Brown-banded carder bumblebee at Croome
A rare bumblebee made a welcome appearance at Croome - the first official sighting in Worcestershire since 2010.
During a training day at Croome a Brown-banded carder bumblebee was spotted by Richard Comont from the Bumblebee Conservation Trust.
“It was fascinating to discover that there are 25 bumblebee species in Britain and to find out more about the ‘Big 8’ which are commonly seen in our gardens and green spaces. Thanks to our volunteer surveyors we will find out which species are most often seen at Croome" said Katherine Alker, Croome’s Garden and Outdoors Manager
The bee, the scarcest of the three all-ginger carder bumblebees, is found in open flower-rich grasslands in the south of England and Wales where it shows a strong preference for clover, knapweed, red bartsia and similar flower species. Males, workers and queens are similar in appearance, ginger-brown all over with no clearly-delineated tail, often with a darker brown band on the second abdominal segment.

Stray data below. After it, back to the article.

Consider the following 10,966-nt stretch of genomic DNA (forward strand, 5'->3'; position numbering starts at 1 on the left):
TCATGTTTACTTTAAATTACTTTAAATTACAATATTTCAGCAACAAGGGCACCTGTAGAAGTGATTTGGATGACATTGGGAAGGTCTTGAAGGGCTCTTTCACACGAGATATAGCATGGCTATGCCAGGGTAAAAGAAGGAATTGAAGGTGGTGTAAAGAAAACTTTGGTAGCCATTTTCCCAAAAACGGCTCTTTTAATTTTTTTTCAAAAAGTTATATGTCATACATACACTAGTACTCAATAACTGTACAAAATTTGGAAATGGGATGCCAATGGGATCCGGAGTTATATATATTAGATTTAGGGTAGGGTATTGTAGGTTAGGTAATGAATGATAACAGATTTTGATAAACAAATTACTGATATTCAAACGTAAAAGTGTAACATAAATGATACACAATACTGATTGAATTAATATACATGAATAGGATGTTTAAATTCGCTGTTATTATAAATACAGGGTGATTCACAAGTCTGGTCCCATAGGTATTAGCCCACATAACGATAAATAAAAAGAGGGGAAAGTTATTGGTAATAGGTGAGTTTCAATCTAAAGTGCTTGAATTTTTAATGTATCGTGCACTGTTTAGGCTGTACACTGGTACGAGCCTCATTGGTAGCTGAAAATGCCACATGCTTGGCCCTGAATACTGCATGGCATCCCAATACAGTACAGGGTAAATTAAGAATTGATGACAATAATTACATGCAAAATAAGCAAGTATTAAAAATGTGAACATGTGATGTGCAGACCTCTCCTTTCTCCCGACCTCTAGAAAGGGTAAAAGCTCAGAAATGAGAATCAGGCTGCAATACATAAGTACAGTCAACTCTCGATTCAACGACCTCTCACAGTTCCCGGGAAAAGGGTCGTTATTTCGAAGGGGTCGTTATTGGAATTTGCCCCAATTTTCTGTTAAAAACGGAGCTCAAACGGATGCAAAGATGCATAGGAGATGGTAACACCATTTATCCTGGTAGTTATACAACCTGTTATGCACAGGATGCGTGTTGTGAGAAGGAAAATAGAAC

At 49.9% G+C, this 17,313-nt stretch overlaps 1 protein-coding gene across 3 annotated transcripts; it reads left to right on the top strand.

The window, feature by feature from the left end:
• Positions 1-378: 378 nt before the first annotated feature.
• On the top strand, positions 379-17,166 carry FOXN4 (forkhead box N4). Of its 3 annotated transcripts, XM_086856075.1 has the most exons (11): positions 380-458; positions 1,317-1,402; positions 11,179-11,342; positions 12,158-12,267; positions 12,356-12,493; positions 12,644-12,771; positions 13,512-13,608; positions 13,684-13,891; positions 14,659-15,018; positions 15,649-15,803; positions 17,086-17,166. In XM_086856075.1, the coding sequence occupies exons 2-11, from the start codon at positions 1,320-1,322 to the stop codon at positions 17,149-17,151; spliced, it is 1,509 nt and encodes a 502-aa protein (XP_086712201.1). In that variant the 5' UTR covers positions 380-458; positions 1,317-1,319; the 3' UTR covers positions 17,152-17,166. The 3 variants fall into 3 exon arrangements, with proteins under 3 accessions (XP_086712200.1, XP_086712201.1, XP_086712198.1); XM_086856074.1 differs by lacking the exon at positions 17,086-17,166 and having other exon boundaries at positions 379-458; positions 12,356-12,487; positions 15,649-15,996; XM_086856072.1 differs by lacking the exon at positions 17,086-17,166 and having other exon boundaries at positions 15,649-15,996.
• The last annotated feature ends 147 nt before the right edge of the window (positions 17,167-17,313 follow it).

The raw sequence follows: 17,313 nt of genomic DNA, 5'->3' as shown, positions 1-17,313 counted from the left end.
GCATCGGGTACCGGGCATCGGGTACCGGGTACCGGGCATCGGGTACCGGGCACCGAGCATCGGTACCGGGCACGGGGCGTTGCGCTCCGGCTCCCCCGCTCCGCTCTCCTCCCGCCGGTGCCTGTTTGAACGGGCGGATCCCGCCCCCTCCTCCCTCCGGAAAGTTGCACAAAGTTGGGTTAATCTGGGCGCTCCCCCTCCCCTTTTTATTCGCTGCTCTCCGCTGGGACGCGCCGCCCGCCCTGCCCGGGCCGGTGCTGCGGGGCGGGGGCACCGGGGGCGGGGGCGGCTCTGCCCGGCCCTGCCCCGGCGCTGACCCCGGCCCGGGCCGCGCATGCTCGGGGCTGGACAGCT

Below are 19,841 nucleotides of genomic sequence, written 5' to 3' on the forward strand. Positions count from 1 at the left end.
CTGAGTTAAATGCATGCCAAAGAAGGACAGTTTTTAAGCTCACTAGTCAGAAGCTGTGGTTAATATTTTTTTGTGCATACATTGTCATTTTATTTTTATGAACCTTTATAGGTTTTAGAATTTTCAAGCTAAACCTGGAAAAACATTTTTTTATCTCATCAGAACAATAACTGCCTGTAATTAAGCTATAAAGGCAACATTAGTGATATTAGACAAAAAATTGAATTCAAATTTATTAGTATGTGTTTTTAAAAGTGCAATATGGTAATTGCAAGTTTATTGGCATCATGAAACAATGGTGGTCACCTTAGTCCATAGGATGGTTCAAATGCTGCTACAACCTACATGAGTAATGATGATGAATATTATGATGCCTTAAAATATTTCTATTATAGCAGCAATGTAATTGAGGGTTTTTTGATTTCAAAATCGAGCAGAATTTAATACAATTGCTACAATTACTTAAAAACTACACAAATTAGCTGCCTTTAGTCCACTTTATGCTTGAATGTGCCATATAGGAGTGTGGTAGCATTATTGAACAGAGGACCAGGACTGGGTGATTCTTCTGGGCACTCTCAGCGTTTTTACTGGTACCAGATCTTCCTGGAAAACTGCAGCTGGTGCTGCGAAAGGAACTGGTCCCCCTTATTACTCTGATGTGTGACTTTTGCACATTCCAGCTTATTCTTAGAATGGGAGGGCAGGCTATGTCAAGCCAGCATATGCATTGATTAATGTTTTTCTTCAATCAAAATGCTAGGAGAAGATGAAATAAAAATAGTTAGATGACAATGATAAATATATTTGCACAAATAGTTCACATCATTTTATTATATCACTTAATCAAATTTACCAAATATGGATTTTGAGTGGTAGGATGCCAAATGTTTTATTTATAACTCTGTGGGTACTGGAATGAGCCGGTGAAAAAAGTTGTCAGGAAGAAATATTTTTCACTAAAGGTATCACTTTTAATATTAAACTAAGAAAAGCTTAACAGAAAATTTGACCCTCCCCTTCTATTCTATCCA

After introducing ‘holistic grazing’ to the meadows in the parkland the once impoverished soil has slowly transformed into a healthy and natural environment teeming with wildlife which appears to be attracting this uncommon type of bee.
Thanks to a successful funding bid for training and research, we recently held a training day for staff and volunteers at Croome to learn about bumblebees. Richard Comont from the Bumblebee Conservation Trust gave a superb training session in the morning and then the group ventured out into the park in the afternoon to see how good their new-found identification skills were.
Almost immediately they found a few common species – but then Richard was delighted to discover a Brown-banded carder bumblebee; a species which was first rediscovered in Worcestershire in 2010 after not being seen since the 19th century.
“It was great to find the rare Brown-banded carder at a new site - hopefully the species will be here to stay. Over the next few months, volunteers will be surveying in the parkland hoping to spot good numbers and a range of species of bumblebees" said Richard Comont, Bumblebee Conservation Trust.